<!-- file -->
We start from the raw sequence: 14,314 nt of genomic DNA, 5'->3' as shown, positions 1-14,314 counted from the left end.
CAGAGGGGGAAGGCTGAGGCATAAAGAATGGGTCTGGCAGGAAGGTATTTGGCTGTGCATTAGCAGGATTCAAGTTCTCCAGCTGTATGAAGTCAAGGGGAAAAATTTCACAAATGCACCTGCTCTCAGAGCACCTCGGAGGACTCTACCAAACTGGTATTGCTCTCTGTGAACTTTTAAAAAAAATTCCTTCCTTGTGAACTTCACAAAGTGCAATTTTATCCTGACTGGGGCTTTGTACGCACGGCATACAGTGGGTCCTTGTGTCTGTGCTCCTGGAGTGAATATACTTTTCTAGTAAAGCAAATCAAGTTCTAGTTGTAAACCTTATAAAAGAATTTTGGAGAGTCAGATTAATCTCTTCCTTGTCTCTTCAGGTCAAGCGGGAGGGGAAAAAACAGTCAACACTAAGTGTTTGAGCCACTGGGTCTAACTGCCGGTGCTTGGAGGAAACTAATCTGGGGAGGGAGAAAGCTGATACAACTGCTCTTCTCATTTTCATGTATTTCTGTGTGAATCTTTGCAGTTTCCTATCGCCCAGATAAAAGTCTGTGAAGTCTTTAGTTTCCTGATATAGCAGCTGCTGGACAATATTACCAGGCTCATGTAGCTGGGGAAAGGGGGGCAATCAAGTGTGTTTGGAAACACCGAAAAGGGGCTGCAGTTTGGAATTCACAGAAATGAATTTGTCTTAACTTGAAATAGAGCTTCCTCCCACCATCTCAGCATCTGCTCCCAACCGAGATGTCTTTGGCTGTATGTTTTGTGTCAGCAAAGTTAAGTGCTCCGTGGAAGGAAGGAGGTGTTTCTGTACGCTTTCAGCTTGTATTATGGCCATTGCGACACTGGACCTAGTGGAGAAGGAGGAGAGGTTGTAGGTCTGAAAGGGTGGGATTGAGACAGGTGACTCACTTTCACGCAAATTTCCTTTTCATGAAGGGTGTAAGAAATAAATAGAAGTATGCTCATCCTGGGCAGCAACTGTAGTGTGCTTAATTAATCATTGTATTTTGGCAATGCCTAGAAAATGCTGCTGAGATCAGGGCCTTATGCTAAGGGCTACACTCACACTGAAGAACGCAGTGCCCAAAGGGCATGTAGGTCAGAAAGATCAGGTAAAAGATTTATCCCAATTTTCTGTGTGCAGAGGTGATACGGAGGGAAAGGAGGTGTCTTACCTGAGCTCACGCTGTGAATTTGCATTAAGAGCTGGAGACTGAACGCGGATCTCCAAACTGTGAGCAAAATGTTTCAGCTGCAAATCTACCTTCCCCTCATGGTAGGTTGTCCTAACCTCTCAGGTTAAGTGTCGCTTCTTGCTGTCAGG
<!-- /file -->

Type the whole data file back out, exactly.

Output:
We start from the raw sequence: 14,314 nt of genomic DNA, 5'->3' as shown, positions 1-14,314 counted from the left end.
CAGAGGGGGAAGGCTGAGGCATAAAGAATGGGTCTGGCAGGAAGGTATTTGGCTGTGCATTAGCAGGATTCAAGTTCTCCAGCTGTATGAAGTCAAGGGGAAAAATTTCACAAATGCACCTGCTCTCAGAGCACCTCGGAGGACTCTACCAAACTGGTATTGCTCTCTGTGAACTTTTAAAAAAAATTCCTTCCTTGTGAACTTCACAAAGTGCAATTTTATCCTGACTGGGGCTTTGTACGCACGGCATACAGTGGGTCCTTGTGTCTGTGCTCCTGGAGTGAATATACTTTTCTAGTAAAGCAAATCAAGTTCTAGTTGTAAACCTTATAAAAGAATTTTGGAGAGTCAGATTAATCTCTTCCTTGTCTCTTCAGGTCAAGCGGGAGGGGAAAAAACAGTCAACACTAAGTGTTTGAGCCACTGGGTCTAACTGCCGGTGCTTGGAGGAAACTAATCTGGGGAGGGAGAAAGCTGATACAACTGCTCTTCTCATTTTCATGTATTTCTGTGTGAATCTTTGCAGTTTCCTATCGCCCAGATAAAAGTCTGTGAAGTCTTTAGTTTCCTGATATAGCAGCTGCTGGACAATATTACCAGGCTCATGTAGCTGGGGAAAGGGGGGCAATCAAGTGTGTTTGGAAACACCGAAAAGGGGCTGCAGTTTGGAATTCACAGAAATGAATTTGTCTTAACTTGAAATAGAGCTTCCTCCCACCATCTCAGCATCTGCTCCCAACCGAGATGTCTTTGGCTGTATGTTTTGTGTCAGCAAAGTTAAGTGCTCCGTGGAAGGAAGGAGGTGTTTCTGTACGCTTTCAGCTTGTATTATGGCCATTGCGACACTGGACCTAGTGGAGAAGGAGGAGAGGTTGTAGGTCTGAAAGGGTGGGATTGAGACAGGTGACTCACTTTCACGCAAATTTCCTTTTCATGAAGGGTGTAAGAAATAAATAGAAGTATGCTCATCCTGGGCAGCAACTGTAGTGTGCTTAATTAATCATTGTATTTTGGCAATGCCTAGAAAATGCTGCTGAGATCAGGGCCTTATGCTAAGGGCTACACTCACACTGAAGAACGCAGTGCCCAAAGGGCATGTAGGTCAGAAAGATCAGGTAAAAGATTTATCCCAATTTTCTGTGTGCAGAGGTGATACGGAGGGAAAGGAGGTGTCTTACCTGAGCTCACGCTGTGAATTTGCATTAAGAGCTGGAGACTGAACGCGGATCTCCAAACTGTGAGCAAAATGTTTCAGCTGCAAATCTACCTTCCCCTCATGGTAGGTTGTCCTAACCTCTCAGGTTAAGTGTCGCTTCTTGCTGTCAGG